Milk Moment by Sacred Milk:
When should I give my baby solids?
The intestinal tract of babies is permeable (open) until they are about 6 months old. What does this mean? It means whatever baby eats has an open door into their blood stream until their intestinal tract closes. Why is this important? Baby’s body is designed to consume and digest only the milk of its mother until their bodies are mature enough (the intestinal tract is closed) to introduce other foods. When babies eat foods or artificial baby milk containing non human proteins and other components their body isn’t ready to digest, these substances damage their gut, enter the bloodstream and cause allergic and/or inflammatory responses.
A baby shows outward signs they are ready for solids:
+ Baby is sitting up on his own
+ Baby can pick up food with the pincer grip- using the thumb and his forefinger
+ Baby can chew and swallow- does not thrust out food with his tongue
For more information on beginning solids, The Womanly Art of Breastfeeding, published by LLLI, Baby-Led Weaning: Helping Your Baby Love Good Food by Gill Rapley and Tracey Murkett, and My Child Won’t Eat! by Dr. Carlos Gonzalez.
Photo credit: Alexandra DeFurio, Elena Rego, and Tnah Louise
Milk Moment from Sacred Milk:
Surrender to the Serenity in Simple:
Today as parents, companies market that we NEED so many products and gadgets to care for our new babies. As we walk down the isles at the baby stores we see items for the nursing baby we can buy or add to our registries. While shopping is fun, and so are gifts, it’s important to balance the marketing with reality. Some of these products are handy or comforting, others distract from bigger problems. It’s the distracting ones that can lead to an avalanche of challenges for a nursing mom. Knowing what is handy and what can be problematic puts mama ahead of the game and allows her to make informed choices about the goodies she chooses.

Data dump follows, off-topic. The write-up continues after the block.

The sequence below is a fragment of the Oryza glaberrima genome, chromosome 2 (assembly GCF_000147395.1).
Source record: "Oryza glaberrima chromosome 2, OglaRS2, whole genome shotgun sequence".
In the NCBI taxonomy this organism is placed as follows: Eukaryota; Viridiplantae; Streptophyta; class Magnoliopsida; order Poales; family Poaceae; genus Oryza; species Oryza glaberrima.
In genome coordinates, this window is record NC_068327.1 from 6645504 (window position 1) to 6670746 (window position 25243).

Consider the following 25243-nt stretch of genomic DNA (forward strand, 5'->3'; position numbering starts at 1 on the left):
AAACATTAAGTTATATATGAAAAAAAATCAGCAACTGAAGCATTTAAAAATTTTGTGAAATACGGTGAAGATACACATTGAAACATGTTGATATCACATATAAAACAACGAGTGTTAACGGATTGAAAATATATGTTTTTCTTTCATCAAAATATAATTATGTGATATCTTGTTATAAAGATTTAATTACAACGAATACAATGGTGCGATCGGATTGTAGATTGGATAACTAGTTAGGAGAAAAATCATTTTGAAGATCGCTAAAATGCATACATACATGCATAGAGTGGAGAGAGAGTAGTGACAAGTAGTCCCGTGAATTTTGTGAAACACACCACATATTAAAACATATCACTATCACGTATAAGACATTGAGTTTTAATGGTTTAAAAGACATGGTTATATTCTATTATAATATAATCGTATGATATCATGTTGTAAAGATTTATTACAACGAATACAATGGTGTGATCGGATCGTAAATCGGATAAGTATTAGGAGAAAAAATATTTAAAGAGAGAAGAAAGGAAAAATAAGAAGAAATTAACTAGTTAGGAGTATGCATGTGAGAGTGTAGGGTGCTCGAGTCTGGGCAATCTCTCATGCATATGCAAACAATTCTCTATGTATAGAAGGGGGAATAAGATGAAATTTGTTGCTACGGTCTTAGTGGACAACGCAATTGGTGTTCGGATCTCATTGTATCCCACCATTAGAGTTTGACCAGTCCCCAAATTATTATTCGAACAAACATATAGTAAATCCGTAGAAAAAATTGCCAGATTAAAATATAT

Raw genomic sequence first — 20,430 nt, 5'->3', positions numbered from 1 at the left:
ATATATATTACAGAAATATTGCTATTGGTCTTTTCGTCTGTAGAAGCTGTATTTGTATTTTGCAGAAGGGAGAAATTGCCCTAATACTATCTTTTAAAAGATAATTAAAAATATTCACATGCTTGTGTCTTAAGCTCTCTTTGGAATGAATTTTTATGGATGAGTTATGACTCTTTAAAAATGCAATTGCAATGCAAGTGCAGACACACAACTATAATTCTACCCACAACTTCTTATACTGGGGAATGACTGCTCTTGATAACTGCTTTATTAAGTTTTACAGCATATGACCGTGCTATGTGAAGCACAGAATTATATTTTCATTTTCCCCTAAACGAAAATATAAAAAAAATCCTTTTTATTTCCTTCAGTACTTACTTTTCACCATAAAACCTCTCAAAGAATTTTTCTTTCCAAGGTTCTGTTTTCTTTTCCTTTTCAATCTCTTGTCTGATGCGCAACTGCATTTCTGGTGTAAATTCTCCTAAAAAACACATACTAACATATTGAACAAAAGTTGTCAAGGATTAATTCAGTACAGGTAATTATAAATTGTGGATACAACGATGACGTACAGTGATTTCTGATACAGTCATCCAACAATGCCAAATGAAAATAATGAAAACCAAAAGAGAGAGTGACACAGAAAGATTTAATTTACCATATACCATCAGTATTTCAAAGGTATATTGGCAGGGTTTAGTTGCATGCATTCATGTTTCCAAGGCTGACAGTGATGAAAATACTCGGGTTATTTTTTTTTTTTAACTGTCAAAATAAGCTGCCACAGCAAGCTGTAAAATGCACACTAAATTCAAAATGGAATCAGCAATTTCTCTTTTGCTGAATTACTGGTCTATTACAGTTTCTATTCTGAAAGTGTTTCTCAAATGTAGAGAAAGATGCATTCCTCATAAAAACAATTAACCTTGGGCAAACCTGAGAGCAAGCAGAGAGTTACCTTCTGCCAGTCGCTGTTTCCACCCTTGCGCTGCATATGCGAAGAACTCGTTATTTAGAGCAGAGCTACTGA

There are Pocket Nannies, Vibrational nursing alarms, and jewelry designed to remind Mom what side to nurse on, when to nurse, and for how long. Their intention is to help the new parents. But, research shows that Milk production is related to how often a baby is at the breast actively nursing. When feedings are restricted or infrequent supply is affected and decreases. When relying on the device or clock to bring the healthy baby to the breast it can have a negative affect. Don’t rely on the time or device, rely on the baby. Moms only need feeding cues as the timer for baby’s next feed. Below is a tear off sheet from La Leche League describing those feeding cues. http://www.llli.org/…/WAB_Tear_sheet_To…/04_feeding_cues.pdf
Daly, S., Hartmann, R Infant demand and milk supply: Part 1 and 2. J Hum Lact 1995; 11(1):21-37.
De Carvalho, M. et al. Effect of frequent breastfeeding on early milk production and infant weight gain Pediatrics 1983: 72:307-11.
De Coopman, J. Breastfeeding after pituitary resection: support for a theory of autocrine control of milk supply. J Hum Lact 1993; 9(1):35-40.
Riordan, I. and Auerbach, K. Breastfeeding and Human Lactation. Boston and London: Jones and Bartlett 1993; 88.
Milk Moment from Sacred Milk :
When caring for a nursling it’s imperative to take time to nourish yourself. A warm Cuppa can provide you with that nurturing practice and assist in filling up your cup. This practice of opening space for yourself and taking time to prepare yourself a warm beverage is good for your peace of mind, and good for your soul. Choose a time early before your little ones wake up, or after they go down for a nap or at bedtime and make it a ritual. Choose a beautiful cup, saucer, and a special spoon. Do you have a daily ritual that includes a warm coffee or tea? Do you have a special cup just for you? Do you get up a tad earlier than your baby just to enjoy your warm Cuppa solo and while it’s warm?